solid gold;" and that he always allowed four days to elapse between the wearing of each suit.
In these latter days the taste displays itself in every way to be imagined, and they judge others from their own stand-point. Quickly is the dress of a stranger summed up, even before an impression has been made as to his face, being able to give a minute description of his clothes, even to the pocket-handkerchief and shoes, two articles of dress in which every Mexican takes pride.
To enter the higher strata of society, one must give external proof of his fitness by his dress. After this, his merits are duly weighed. The first appearance of a stranger, both in dress and manner, makes his future position. I have often been amused at seeing the very dignified and quiet manner in which the inspection is made, the distinguished invited guest never for a moment supposing himself a subject of scrutiny. But however incorrectly he may speak the language, under no circumstance will he encounter a smile, and he is kindly assisted in mastering its many difficulties.
The last decade—the period of railways—has marked a new era in dress, for even in the smaller cities and towns the people are leaving off to some extent the ancient styles of their progenitors and are donning the newer modes. The old-fashioned silks that stand alone, the laces and shawls, worthy heirlooms, have been relegated to the silent shades. Even the black lace mantilla is no longer used except for church. On Sunday mornings in the alamedas of all cities, hundreds may be seen, but the graceful devotees have already attended morning mass, and now the assembled sight-seers may view them in the national mantilla.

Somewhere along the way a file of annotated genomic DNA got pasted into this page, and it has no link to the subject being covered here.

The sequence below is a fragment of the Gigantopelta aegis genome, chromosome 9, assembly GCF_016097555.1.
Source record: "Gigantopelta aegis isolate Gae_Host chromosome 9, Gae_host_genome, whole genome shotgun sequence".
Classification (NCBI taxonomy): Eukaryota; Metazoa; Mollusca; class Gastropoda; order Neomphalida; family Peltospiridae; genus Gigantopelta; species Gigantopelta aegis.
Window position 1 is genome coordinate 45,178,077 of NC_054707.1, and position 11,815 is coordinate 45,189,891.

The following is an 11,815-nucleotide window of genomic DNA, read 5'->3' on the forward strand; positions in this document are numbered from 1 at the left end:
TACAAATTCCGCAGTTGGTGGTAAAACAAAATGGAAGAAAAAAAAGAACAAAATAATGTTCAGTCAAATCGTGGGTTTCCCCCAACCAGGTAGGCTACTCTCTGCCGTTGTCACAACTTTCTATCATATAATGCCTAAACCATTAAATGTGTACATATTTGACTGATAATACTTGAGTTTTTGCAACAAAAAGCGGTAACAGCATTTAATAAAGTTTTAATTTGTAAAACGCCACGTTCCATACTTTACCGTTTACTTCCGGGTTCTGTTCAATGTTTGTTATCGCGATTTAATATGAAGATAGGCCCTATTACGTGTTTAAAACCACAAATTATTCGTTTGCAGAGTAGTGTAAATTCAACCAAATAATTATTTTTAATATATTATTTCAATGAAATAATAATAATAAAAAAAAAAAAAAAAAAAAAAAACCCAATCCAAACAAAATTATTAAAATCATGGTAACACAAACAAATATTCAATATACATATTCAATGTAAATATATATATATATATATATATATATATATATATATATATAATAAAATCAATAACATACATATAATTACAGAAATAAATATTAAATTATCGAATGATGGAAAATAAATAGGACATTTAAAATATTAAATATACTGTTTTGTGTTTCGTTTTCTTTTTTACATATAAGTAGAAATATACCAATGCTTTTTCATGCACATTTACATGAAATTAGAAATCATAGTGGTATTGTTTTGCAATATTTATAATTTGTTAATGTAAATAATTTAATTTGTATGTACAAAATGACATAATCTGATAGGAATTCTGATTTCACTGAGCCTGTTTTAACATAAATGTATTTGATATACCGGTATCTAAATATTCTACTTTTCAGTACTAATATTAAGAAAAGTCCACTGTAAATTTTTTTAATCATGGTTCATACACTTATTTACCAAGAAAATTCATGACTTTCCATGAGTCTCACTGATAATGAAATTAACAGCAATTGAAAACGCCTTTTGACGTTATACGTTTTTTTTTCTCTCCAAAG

Later in the day, and on all other occasions, Parisian hats are worn. But the señorita is never so charming, so fascinating, so haloed by mystical romance, as when her glossy tresses are crowned with the graceful mantilla.No people on the continent indulge more in the luxury of fine clothes than those of the Mexican capital. Here the votaries of wealth and fashion receive their toilets direct from Paris, from the